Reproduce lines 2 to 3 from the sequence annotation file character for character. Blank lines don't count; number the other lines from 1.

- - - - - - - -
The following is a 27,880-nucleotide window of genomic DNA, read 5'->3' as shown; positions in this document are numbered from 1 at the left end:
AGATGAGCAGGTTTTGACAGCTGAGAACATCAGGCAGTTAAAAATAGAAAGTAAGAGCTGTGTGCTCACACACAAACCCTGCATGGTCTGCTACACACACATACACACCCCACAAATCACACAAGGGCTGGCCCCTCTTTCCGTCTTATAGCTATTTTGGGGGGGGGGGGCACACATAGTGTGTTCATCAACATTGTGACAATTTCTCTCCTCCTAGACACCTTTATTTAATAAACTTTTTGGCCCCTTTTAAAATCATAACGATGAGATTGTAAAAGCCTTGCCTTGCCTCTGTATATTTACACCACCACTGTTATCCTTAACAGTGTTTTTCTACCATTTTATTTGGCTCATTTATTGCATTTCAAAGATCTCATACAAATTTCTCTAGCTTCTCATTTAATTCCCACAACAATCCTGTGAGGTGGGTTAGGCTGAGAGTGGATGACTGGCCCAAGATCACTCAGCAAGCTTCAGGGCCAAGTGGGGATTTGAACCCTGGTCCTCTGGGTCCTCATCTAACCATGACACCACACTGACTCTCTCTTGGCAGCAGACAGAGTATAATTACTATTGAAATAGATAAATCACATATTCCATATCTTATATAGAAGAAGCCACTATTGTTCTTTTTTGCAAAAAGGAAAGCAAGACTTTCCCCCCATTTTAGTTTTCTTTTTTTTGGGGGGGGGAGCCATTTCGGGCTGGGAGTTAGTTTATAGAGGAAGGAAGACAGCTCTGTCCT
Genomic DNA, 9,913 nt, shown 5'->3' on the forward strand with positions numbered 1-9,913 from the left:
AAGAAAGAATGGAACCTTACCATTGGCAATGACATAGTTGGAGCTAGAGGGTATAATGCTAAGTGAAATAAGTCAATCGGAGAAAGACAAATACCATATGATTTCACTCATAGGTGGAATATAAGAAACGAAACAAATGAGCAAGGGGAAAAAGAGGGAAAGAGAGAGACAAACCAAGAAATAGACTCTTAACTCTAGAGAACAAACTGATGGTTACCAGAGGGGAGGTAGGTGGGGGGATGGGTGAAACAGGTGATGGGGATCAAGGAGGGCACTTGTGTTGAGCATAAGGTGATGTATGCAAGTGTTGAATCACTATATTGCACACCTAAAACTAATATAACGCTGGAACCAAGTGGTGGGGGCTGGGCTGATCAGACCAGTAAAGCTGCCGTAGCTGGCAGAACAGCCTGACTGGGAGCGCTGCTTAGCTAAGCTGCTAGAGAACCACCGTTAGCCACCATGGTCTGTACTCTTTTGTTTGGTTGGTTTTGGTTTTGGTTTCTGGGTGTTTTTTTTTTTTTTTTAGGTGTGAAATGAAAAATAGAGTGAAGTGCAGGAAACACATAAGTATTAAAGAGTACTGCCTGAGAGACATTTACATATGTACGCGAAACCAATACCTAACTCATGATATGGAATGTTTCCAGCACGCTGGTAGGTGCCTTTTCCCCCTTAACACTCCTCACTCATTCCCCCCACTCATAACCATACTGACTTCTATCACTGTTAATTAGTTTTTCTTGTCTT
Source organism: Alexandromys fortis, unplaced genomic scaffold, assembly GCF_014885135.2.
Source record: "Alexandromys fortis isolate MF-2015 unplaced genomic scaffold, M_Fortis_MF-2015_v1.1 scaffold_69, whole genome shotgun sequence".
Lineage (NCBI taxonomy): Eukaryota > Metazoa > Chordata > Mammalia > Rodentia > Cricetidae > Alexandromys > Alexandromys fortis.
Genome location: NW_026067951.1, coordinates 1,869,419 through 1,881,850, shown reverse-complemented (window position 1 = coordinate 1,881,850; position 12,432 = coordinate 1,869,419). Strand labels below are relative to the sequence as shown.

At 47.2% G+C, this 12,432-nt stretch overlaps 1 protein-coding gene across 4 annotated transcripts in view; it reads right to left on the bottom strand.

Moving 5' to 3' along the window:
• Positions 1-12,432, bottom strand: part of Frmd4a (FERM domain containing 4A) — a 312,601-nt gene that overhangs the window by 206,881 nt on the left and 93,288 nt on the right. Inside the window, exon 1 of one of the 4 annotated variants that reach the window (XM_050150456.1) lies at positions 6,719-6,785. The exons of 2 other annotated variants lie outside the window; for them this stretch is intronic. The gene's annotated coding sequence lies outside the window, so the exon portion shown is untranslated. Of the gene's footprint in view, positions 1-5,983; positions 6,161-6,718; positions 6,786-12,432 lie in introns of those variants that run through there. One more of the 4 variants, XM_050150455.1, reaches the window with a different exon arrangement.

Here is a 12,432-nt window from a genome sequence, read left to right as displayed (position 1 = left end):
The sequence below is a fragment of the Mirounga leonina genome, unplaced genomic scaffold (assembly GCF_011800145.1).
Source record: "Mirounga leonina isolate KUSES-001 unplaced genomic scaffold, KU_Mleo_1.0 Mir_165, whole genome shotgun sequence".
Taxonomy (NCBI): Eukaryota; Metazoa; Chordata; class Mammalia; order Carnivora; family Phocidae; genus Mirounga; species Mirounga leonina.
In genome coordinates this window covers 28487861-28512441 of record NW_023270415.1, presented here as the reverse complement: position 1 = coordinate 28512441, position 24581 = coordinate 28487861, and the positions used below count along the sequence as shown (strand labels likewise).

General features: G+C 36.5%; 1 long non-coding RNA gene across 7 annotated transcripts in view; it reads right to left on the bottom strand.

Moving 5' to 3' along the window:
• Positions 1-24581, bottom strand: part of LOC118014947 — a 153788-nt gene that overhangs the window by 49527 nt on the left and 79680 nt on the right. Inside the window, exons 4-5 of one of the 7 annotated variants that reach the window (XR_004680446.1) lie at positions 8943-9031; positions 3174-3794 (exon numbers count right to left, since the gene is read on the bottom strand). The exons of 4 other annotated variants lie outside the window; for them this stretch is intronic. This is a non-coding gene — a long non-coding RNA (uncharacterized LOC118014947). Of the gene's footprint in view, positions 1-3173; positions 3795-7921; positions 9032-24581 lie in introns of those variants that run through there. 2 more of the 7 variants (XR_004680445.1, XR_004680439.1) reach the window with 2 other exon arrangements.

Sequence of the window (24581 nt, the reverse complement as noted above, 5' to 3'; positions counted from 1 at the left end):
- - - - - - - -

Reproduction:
AGATGAGCAGGTTTTGACAGCTGAGAACATCAGGCAGTTAAAAATAGAAAGTAAGAGCTGTGTGCTCACACACAAACCCTGCATGGTCTGCTACACACACATACACACCCCACAAATCACACAAGGGCTGGCCCCTCTTTCCGTCTTATAGCTATTTTGGGGGGGGGGGGCACACATAGTGTGTTCATCAACATTGTGACAATTTCTCTCCTCCTAGACACCTTTATTTAATAAACTTTTTGGCCCCTTTTAAAATCATAACGATGAGATTGTAAAAGCCTTGCCTTGCCTCTGTATATTTACACCACCACTGTTATCCTTAACAGTGTTTTTCTACCATTTTATTTGGCTCATTTATTGCATTTCAAAGATCTCATACAAATTTCTCTAGCTTCTCATTTAATTCCCACAACAATCCTGTGAGGTGGGTTAGGCTGAGAGTGGATGACTGGCCCAAGATCACTCAGCAAGCTTCAGGGCCAAGTGGGGATTTGAACCCTGGTCCTCTGGGTCCTCATCTAACCATGACACCACACTGACTCTCTCTTGGCAGCAGACAGAGTATAATTACTATTGAAATAGATAAATCACATATTCCATATCTTATATAGAAGAAGCCACTATTGTTCTTTTTTGCAAAAAGGAAAGCAAGACTTTCCCCCCATTTTAGTTTTCTTTTTTTTGGGGGGGGGAGCCATTTCGGGCTGGGAGTTAGTTTATAGAGGAAGGAAGACAGCTCTGTCCT
Genomic DNA, 9,913 nt, shown 5'->3' on the forward strand with positions numbered 1-9,913 from the left: